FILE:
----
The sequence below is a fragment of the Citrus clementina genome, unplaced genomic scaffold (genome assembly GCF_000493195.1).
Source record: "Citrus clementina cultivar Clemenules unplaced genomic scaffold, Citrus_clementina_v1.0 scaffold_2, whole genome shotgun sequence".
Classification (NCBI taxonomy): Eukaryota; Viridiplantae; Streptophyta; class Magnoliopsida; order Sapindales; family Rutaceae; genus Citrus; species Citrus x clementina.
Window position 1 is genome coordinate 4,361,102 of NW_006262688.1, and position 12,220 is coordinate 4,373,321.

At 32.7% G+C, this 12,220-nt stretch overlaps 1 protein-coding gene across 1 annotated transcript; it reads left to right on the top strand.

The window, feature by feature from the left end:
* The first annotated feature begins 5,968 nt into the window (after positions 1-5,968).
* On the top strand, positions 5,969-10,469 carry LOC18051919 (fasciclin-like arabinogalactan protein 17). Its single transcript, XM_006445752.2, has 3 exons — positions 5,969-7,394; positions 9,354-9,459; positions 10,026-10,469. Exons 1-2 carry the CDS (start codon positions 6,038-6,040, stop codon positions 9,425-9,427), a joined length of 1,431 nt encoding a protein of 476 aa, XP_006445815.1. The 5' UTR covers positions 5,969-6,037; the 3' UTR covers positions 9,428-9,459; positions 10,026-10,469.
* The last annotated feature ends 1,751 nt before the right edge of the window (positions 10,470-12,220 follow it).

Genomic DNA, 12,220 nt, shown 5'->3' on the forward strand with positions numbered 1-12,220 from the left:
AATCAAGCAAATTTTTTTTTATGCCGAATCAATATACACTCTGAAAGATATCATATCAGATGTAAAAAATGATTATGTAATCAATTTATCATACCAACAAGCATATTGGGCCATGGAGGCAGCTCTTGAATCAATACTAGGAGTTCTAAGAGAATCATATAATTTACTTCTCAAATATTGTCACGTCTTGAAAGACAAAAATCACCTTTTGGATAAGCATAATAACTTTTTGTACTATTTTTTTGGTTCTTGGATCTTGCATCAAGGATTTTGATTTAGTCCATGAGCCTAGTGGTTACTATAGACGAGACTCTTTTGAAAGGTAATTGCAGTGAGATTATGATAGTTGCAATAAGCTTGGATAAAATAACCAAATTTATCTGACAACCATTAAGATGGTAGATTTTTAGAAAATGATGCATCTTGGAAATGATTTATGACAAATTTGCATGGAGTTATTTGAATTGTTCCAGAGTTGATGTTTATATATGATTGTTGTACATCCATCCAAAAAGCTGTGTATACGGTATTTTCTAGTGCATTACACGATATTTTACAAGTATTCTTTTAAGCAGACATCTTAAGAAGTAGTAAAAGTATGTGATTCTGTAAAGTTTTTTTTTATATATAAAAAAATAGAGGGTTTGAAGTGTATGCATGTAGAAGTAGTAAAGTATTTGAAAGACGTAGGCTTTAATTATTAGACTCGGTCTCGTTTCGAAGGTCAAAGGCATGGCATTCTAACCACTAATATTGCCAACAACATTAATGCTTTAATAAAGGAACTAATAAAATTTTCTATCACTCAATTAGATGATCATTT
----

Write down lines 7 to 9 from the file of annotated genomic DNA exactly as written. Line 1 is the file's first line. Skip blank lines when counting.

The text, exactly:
* The first annotated feature begins 5,968 nt into the window (after positions 1-5,968).
* On the top strand, positions 5,969-10,469 carry LOC18051919 (fasciclin-like arabinogalactan protein 17). Its single transcript, XM_006445752.2, has 3 exons — positions 5,969-7,394; positions 9,354-9,459; positions 10,026-10,469. Exons 1-2 carry the CDS (start codon positions 6,038-6,040, stop codon positions 9,425-9,427), a joined length of 1,431 nt encoding a protein of 476 aa, XP_006445815.1. The 5' UTR covers positions 5,969-6,037; the 3' UTR covers positions 9,428-9,459; positions 10,026-10,469.
* The last annotated feature ends 1,751 nt before the right edge of the window (positions 10,470-12,220 follow it).